The iron brace was bought by a salvager long ago, and the crutch went for kindling shortly after -- quite the ceremonial moment -- and all that's left, really, is the limp, which to hear others tell it is not a limp but a lilt, a slight hesitation my right leg makes before greeting the pavement, a metrical shyness. Uncle N told me once to call it a caesura, but this produced looks of such profound unknowing I quickly gave it up. I now refer to it as my stride. My hitch-stride. A lovely forward connotation that I quite fancy, although I can't honestly say I've been moving forwards, not in the last sixmonth. But always better to leave that impression.

I never think of the leg, truthfully, until the weather begins to change. I'll know it's spring, for instance, by the small ring of fire just under the right buttock. Fall is the dull, prodding ache in the hip joint, and winter is a bit of a kick in the knee. The whole kneecap sings for three or four days solid, and no amount of straightening or bending or ignoring will stop the music.

It's winter now.

The twelfth of December, to be specific, a date I am commemorating by staying in bed. I can't say bed rest does the knee any better, but if I lie still long enough, the knee merges with the rest of me and dissipates. Or perhaps I should say everything else dissipates; I forget even how to move my arm.

Many years ago, a doctor with violet nostrils and kippery breath informed my mother that the paralysis in my leg would, left untreated, rise through me like sap, up the thigh and the hip, through the lower vertebrae, the breastbone, the lungs, to settle finally in the heart itself, little orphan bundle, swallowed and stilled forever. Being just six, and possessing an accelerated sense of time, I assumed this would happen very quickly -- in three or four hours, let us say -- so I made a special point of saying good-bye to Martha and Belinda because they were rather nicer than Jemmy and Sam, and I told Peter if he wanted my stool, he could well have it, and that night, I lay on my pallet, waiting to go, pinching myself every few seconds to see if the feeling had vanished yet. And I suppose after all that pinching, it did. only a matter of time, then, before the heart went. I lay there listening in my innermost ear for the final winding-down, wondering what that last, that very last beat would sound like.

Well, you can imagine how alarmed I was to awake the next morning and find the ticker still jigging. Felt a bit cheated, if you must know. And perhaps by way of compensation, I've been dreaming ever since that the longawaited ending has at last come. I dream I'm back in Camden Town, except now I'm too big for everything: the stool, the bed, the crutch. Even the ceiling crowds a little, I have to stoop or lean against the wall. My feet are rooted to the ground. The sap is rising. I've already lost the feeling in my hands, the last draughts of air are being squeezed from my lungs, and my heart is thumping loud enough to wake the dead-and I realise then that the heart doesn't shut down at all, it keeps beating long after everything else has stopped, it's a separate organism altogether, and in a fury of betrayal, I grab for it, raking my fingers along the rib cage, and my lung squeezes out one last accordion blast of air, and that's when I cry out. I'm never sure whether I've actually cried out or whether it's part of the dream, but it always leaves me feeling exposed in some deep and irreversible fashion, so I must spend the next five minutes inventing plausible excuses for the neighbours who will come pounding on my door any minute, demanding an explanation.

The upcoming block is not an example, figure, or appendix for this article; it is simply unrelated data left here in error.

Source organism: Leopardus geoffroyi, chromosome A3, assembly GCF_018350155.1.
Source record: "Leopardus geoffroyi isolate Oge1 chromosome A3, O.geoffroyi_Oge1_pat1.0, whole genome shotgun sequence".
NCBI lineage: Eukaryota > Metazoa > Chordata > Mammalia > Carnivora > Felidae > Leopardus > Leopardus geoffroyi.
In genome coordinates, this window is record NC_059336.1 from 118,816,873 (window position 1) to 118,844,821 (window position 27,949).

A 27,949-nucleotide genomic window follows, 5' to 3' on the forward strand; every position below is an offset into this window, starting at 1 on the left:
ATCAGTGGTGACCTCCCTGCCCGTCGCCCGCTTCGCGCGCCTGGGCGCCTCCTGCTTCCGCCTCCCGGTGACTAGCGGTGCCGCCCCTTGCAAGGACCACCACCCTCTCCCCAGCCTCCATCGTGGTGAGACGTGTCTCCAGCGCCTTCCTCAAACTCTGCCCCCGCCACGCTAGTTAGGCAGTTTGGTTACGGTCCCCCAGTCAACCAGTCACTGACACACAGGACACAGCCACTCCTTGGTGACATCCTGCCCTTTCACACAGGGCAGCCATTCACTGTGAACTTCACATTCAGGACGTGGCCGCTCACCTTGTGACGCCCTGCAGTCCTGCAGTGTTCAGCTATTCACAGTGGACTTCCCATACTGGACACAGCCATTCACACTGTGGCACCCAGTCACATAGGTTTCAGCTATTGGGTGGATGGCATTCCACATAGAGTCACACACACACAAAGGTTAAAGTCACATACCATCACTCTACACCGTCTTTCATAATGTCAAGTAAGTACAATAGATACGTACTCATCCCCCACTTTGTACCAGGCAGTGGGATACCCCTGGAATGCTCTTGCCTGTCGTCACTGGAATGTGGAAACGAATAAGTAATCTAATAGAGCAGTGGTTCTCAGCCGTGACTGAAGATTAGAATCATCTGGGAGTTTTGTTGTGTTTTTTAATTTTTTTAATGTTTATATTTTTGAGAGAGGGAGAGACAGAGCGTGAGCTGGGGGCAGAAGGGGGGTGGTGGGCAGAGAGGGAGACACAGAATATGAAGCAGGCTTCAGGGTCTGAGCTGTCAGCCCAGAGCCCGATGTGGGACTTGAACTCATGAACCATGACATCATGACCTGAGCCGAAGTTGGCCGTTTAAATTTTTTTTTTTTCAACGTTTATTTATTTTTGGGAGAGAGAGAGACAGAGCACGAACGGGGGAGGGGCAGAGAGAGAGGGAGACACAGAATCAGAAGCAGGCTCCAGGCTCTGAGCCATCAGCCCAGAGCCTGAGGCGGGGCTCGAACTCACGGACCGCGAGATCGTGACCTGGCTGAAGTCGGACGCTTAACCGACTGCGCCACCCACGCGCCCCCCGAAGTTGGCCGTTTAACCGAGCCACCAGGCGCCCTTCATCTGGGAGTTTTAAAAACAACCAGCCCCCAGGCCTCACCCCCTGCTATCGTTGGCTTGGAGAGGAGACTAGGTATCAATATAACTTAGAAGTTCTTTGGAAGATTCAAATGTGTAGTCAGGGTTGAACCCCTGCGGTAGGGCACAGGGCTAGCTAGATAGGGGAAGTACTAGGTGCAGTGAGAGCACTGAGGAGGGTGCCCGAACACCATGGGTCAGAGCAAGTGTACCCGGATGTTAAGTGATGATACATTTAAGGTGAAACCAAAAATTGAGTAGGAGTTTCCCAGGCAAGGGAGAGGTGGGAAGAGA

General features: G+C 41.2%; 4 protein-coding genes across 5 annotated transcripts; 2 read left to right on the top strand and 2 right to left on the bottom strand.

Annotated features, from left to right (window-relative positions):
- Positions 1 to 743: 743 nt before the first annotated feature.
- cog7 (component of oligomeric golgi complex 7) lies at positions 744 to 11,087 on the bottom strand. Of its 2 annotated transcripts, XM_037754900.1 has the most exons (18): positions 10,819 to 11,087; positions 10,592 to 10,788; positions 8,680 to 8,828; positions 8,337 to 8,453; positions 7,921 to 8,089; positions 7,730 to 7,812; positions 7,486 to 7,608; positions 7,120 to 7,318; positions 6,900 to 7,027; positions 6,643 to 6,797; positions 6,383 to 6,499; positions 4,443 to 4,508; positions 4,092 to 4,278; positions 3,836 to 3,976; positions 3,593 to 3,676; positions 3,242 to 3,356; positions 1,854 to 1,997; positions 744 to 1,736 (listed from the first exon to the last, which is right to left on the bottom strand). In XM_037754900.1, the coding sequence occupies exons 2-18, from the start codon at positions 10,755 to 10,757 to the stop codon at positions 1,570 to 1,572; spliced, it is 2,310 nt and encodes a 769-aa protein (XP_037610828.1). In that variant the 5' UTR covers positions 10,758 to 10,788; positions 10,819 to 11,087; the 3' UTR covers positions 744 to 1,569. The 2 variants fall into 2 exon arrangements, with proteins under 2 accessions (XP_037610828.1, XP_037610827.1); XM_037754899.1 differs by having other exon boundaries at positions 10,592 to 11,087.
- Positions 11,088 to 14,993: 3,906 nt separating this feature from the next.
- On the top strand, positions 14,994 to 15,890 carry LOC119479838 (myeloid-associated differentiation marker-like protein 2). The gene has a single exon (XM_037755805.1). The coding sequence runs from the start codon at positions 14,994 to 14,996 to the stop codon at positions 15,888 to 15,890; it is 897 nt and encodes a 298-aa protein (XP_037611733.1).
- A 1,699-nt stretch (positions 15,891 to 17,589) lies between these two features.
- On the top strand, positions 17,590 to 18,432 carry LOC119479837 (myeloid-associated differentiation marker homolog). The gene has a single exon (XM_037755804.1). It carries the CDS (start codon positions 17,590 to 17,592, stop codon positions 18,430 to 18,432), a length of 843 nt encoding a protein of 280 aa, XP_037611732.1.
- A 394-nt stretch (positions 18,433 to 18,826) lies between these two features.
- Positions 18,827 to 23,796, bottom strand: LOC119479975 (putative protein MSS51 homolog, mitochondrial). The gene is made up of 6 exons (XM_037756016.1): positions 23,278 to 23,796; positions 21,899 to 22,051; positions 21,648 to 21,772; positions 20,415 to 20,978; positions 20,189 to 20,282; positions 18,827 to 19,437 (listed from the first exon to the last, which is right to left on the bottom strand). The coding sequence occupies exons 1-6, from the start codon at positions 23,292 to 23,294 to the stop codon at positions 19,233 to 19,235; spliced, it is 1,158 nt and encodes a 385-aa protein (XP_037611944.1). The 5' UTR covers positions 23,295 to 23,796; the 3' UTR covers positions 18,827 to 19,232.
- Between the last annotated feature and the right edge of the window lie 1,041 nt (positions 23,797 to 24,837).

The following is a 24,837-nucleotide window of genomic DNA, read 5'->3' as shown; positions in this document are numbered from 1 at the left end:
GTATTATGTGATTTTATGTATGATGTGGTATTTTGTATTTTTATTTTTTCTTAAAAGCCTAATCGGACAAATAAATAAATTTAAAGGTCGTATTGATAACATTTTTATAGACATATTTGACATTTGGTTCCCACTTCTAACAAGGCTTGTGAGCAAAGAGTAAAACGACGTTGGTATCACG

The neighbours never come, of course. I have the great fortune of sleeping in an establishment where loud cries are part of the ambience. indeed, in Mrs. Sharpe's lodging house, one might scream "Murder!" several times in quick succession and elicit nothing more than indulgent smiles from the adjoining rooms. Murder here being simply another fantasy, and fantasy being the prevailing trade.

The only person within earshot of me most nights is Squidgy, the droopshouldered, hairy-eared gentleman with a tonsure of white hair who comes three times a week to be punished for the infractions he committed in public school half a century ago ...

Mr. Timothy
A Novel
. Copyright © by Louis Bayard. Reprinted by permission of HarperCollins Publishers, Inc. All rights reserved. Available now wherever books are sold.

What People are saying about this

Gary Krist
“...all of the moral passion of a Dickens novel but none of the quaint sentimentality.”
Sena Jeter Naslund
“The voice and intelligence behind the book are a real marvel.”
Sarah Smith
“...a satisfying, gruesome thriller and a moving meditation on fathers, sons, and the making of a family.”
Kevin Baker
“Mr. Timothy is a spirited and absorbing thriller and Louis Bayard is a very talented writer.”

Meet the Author

A writer, book reviewer, and the author of Mr. Timothy and The Pale Blue Eye, Louis Bayard has written for the New York Times, Washington Post, and, among other media outlets. He lives in Washington, D.C.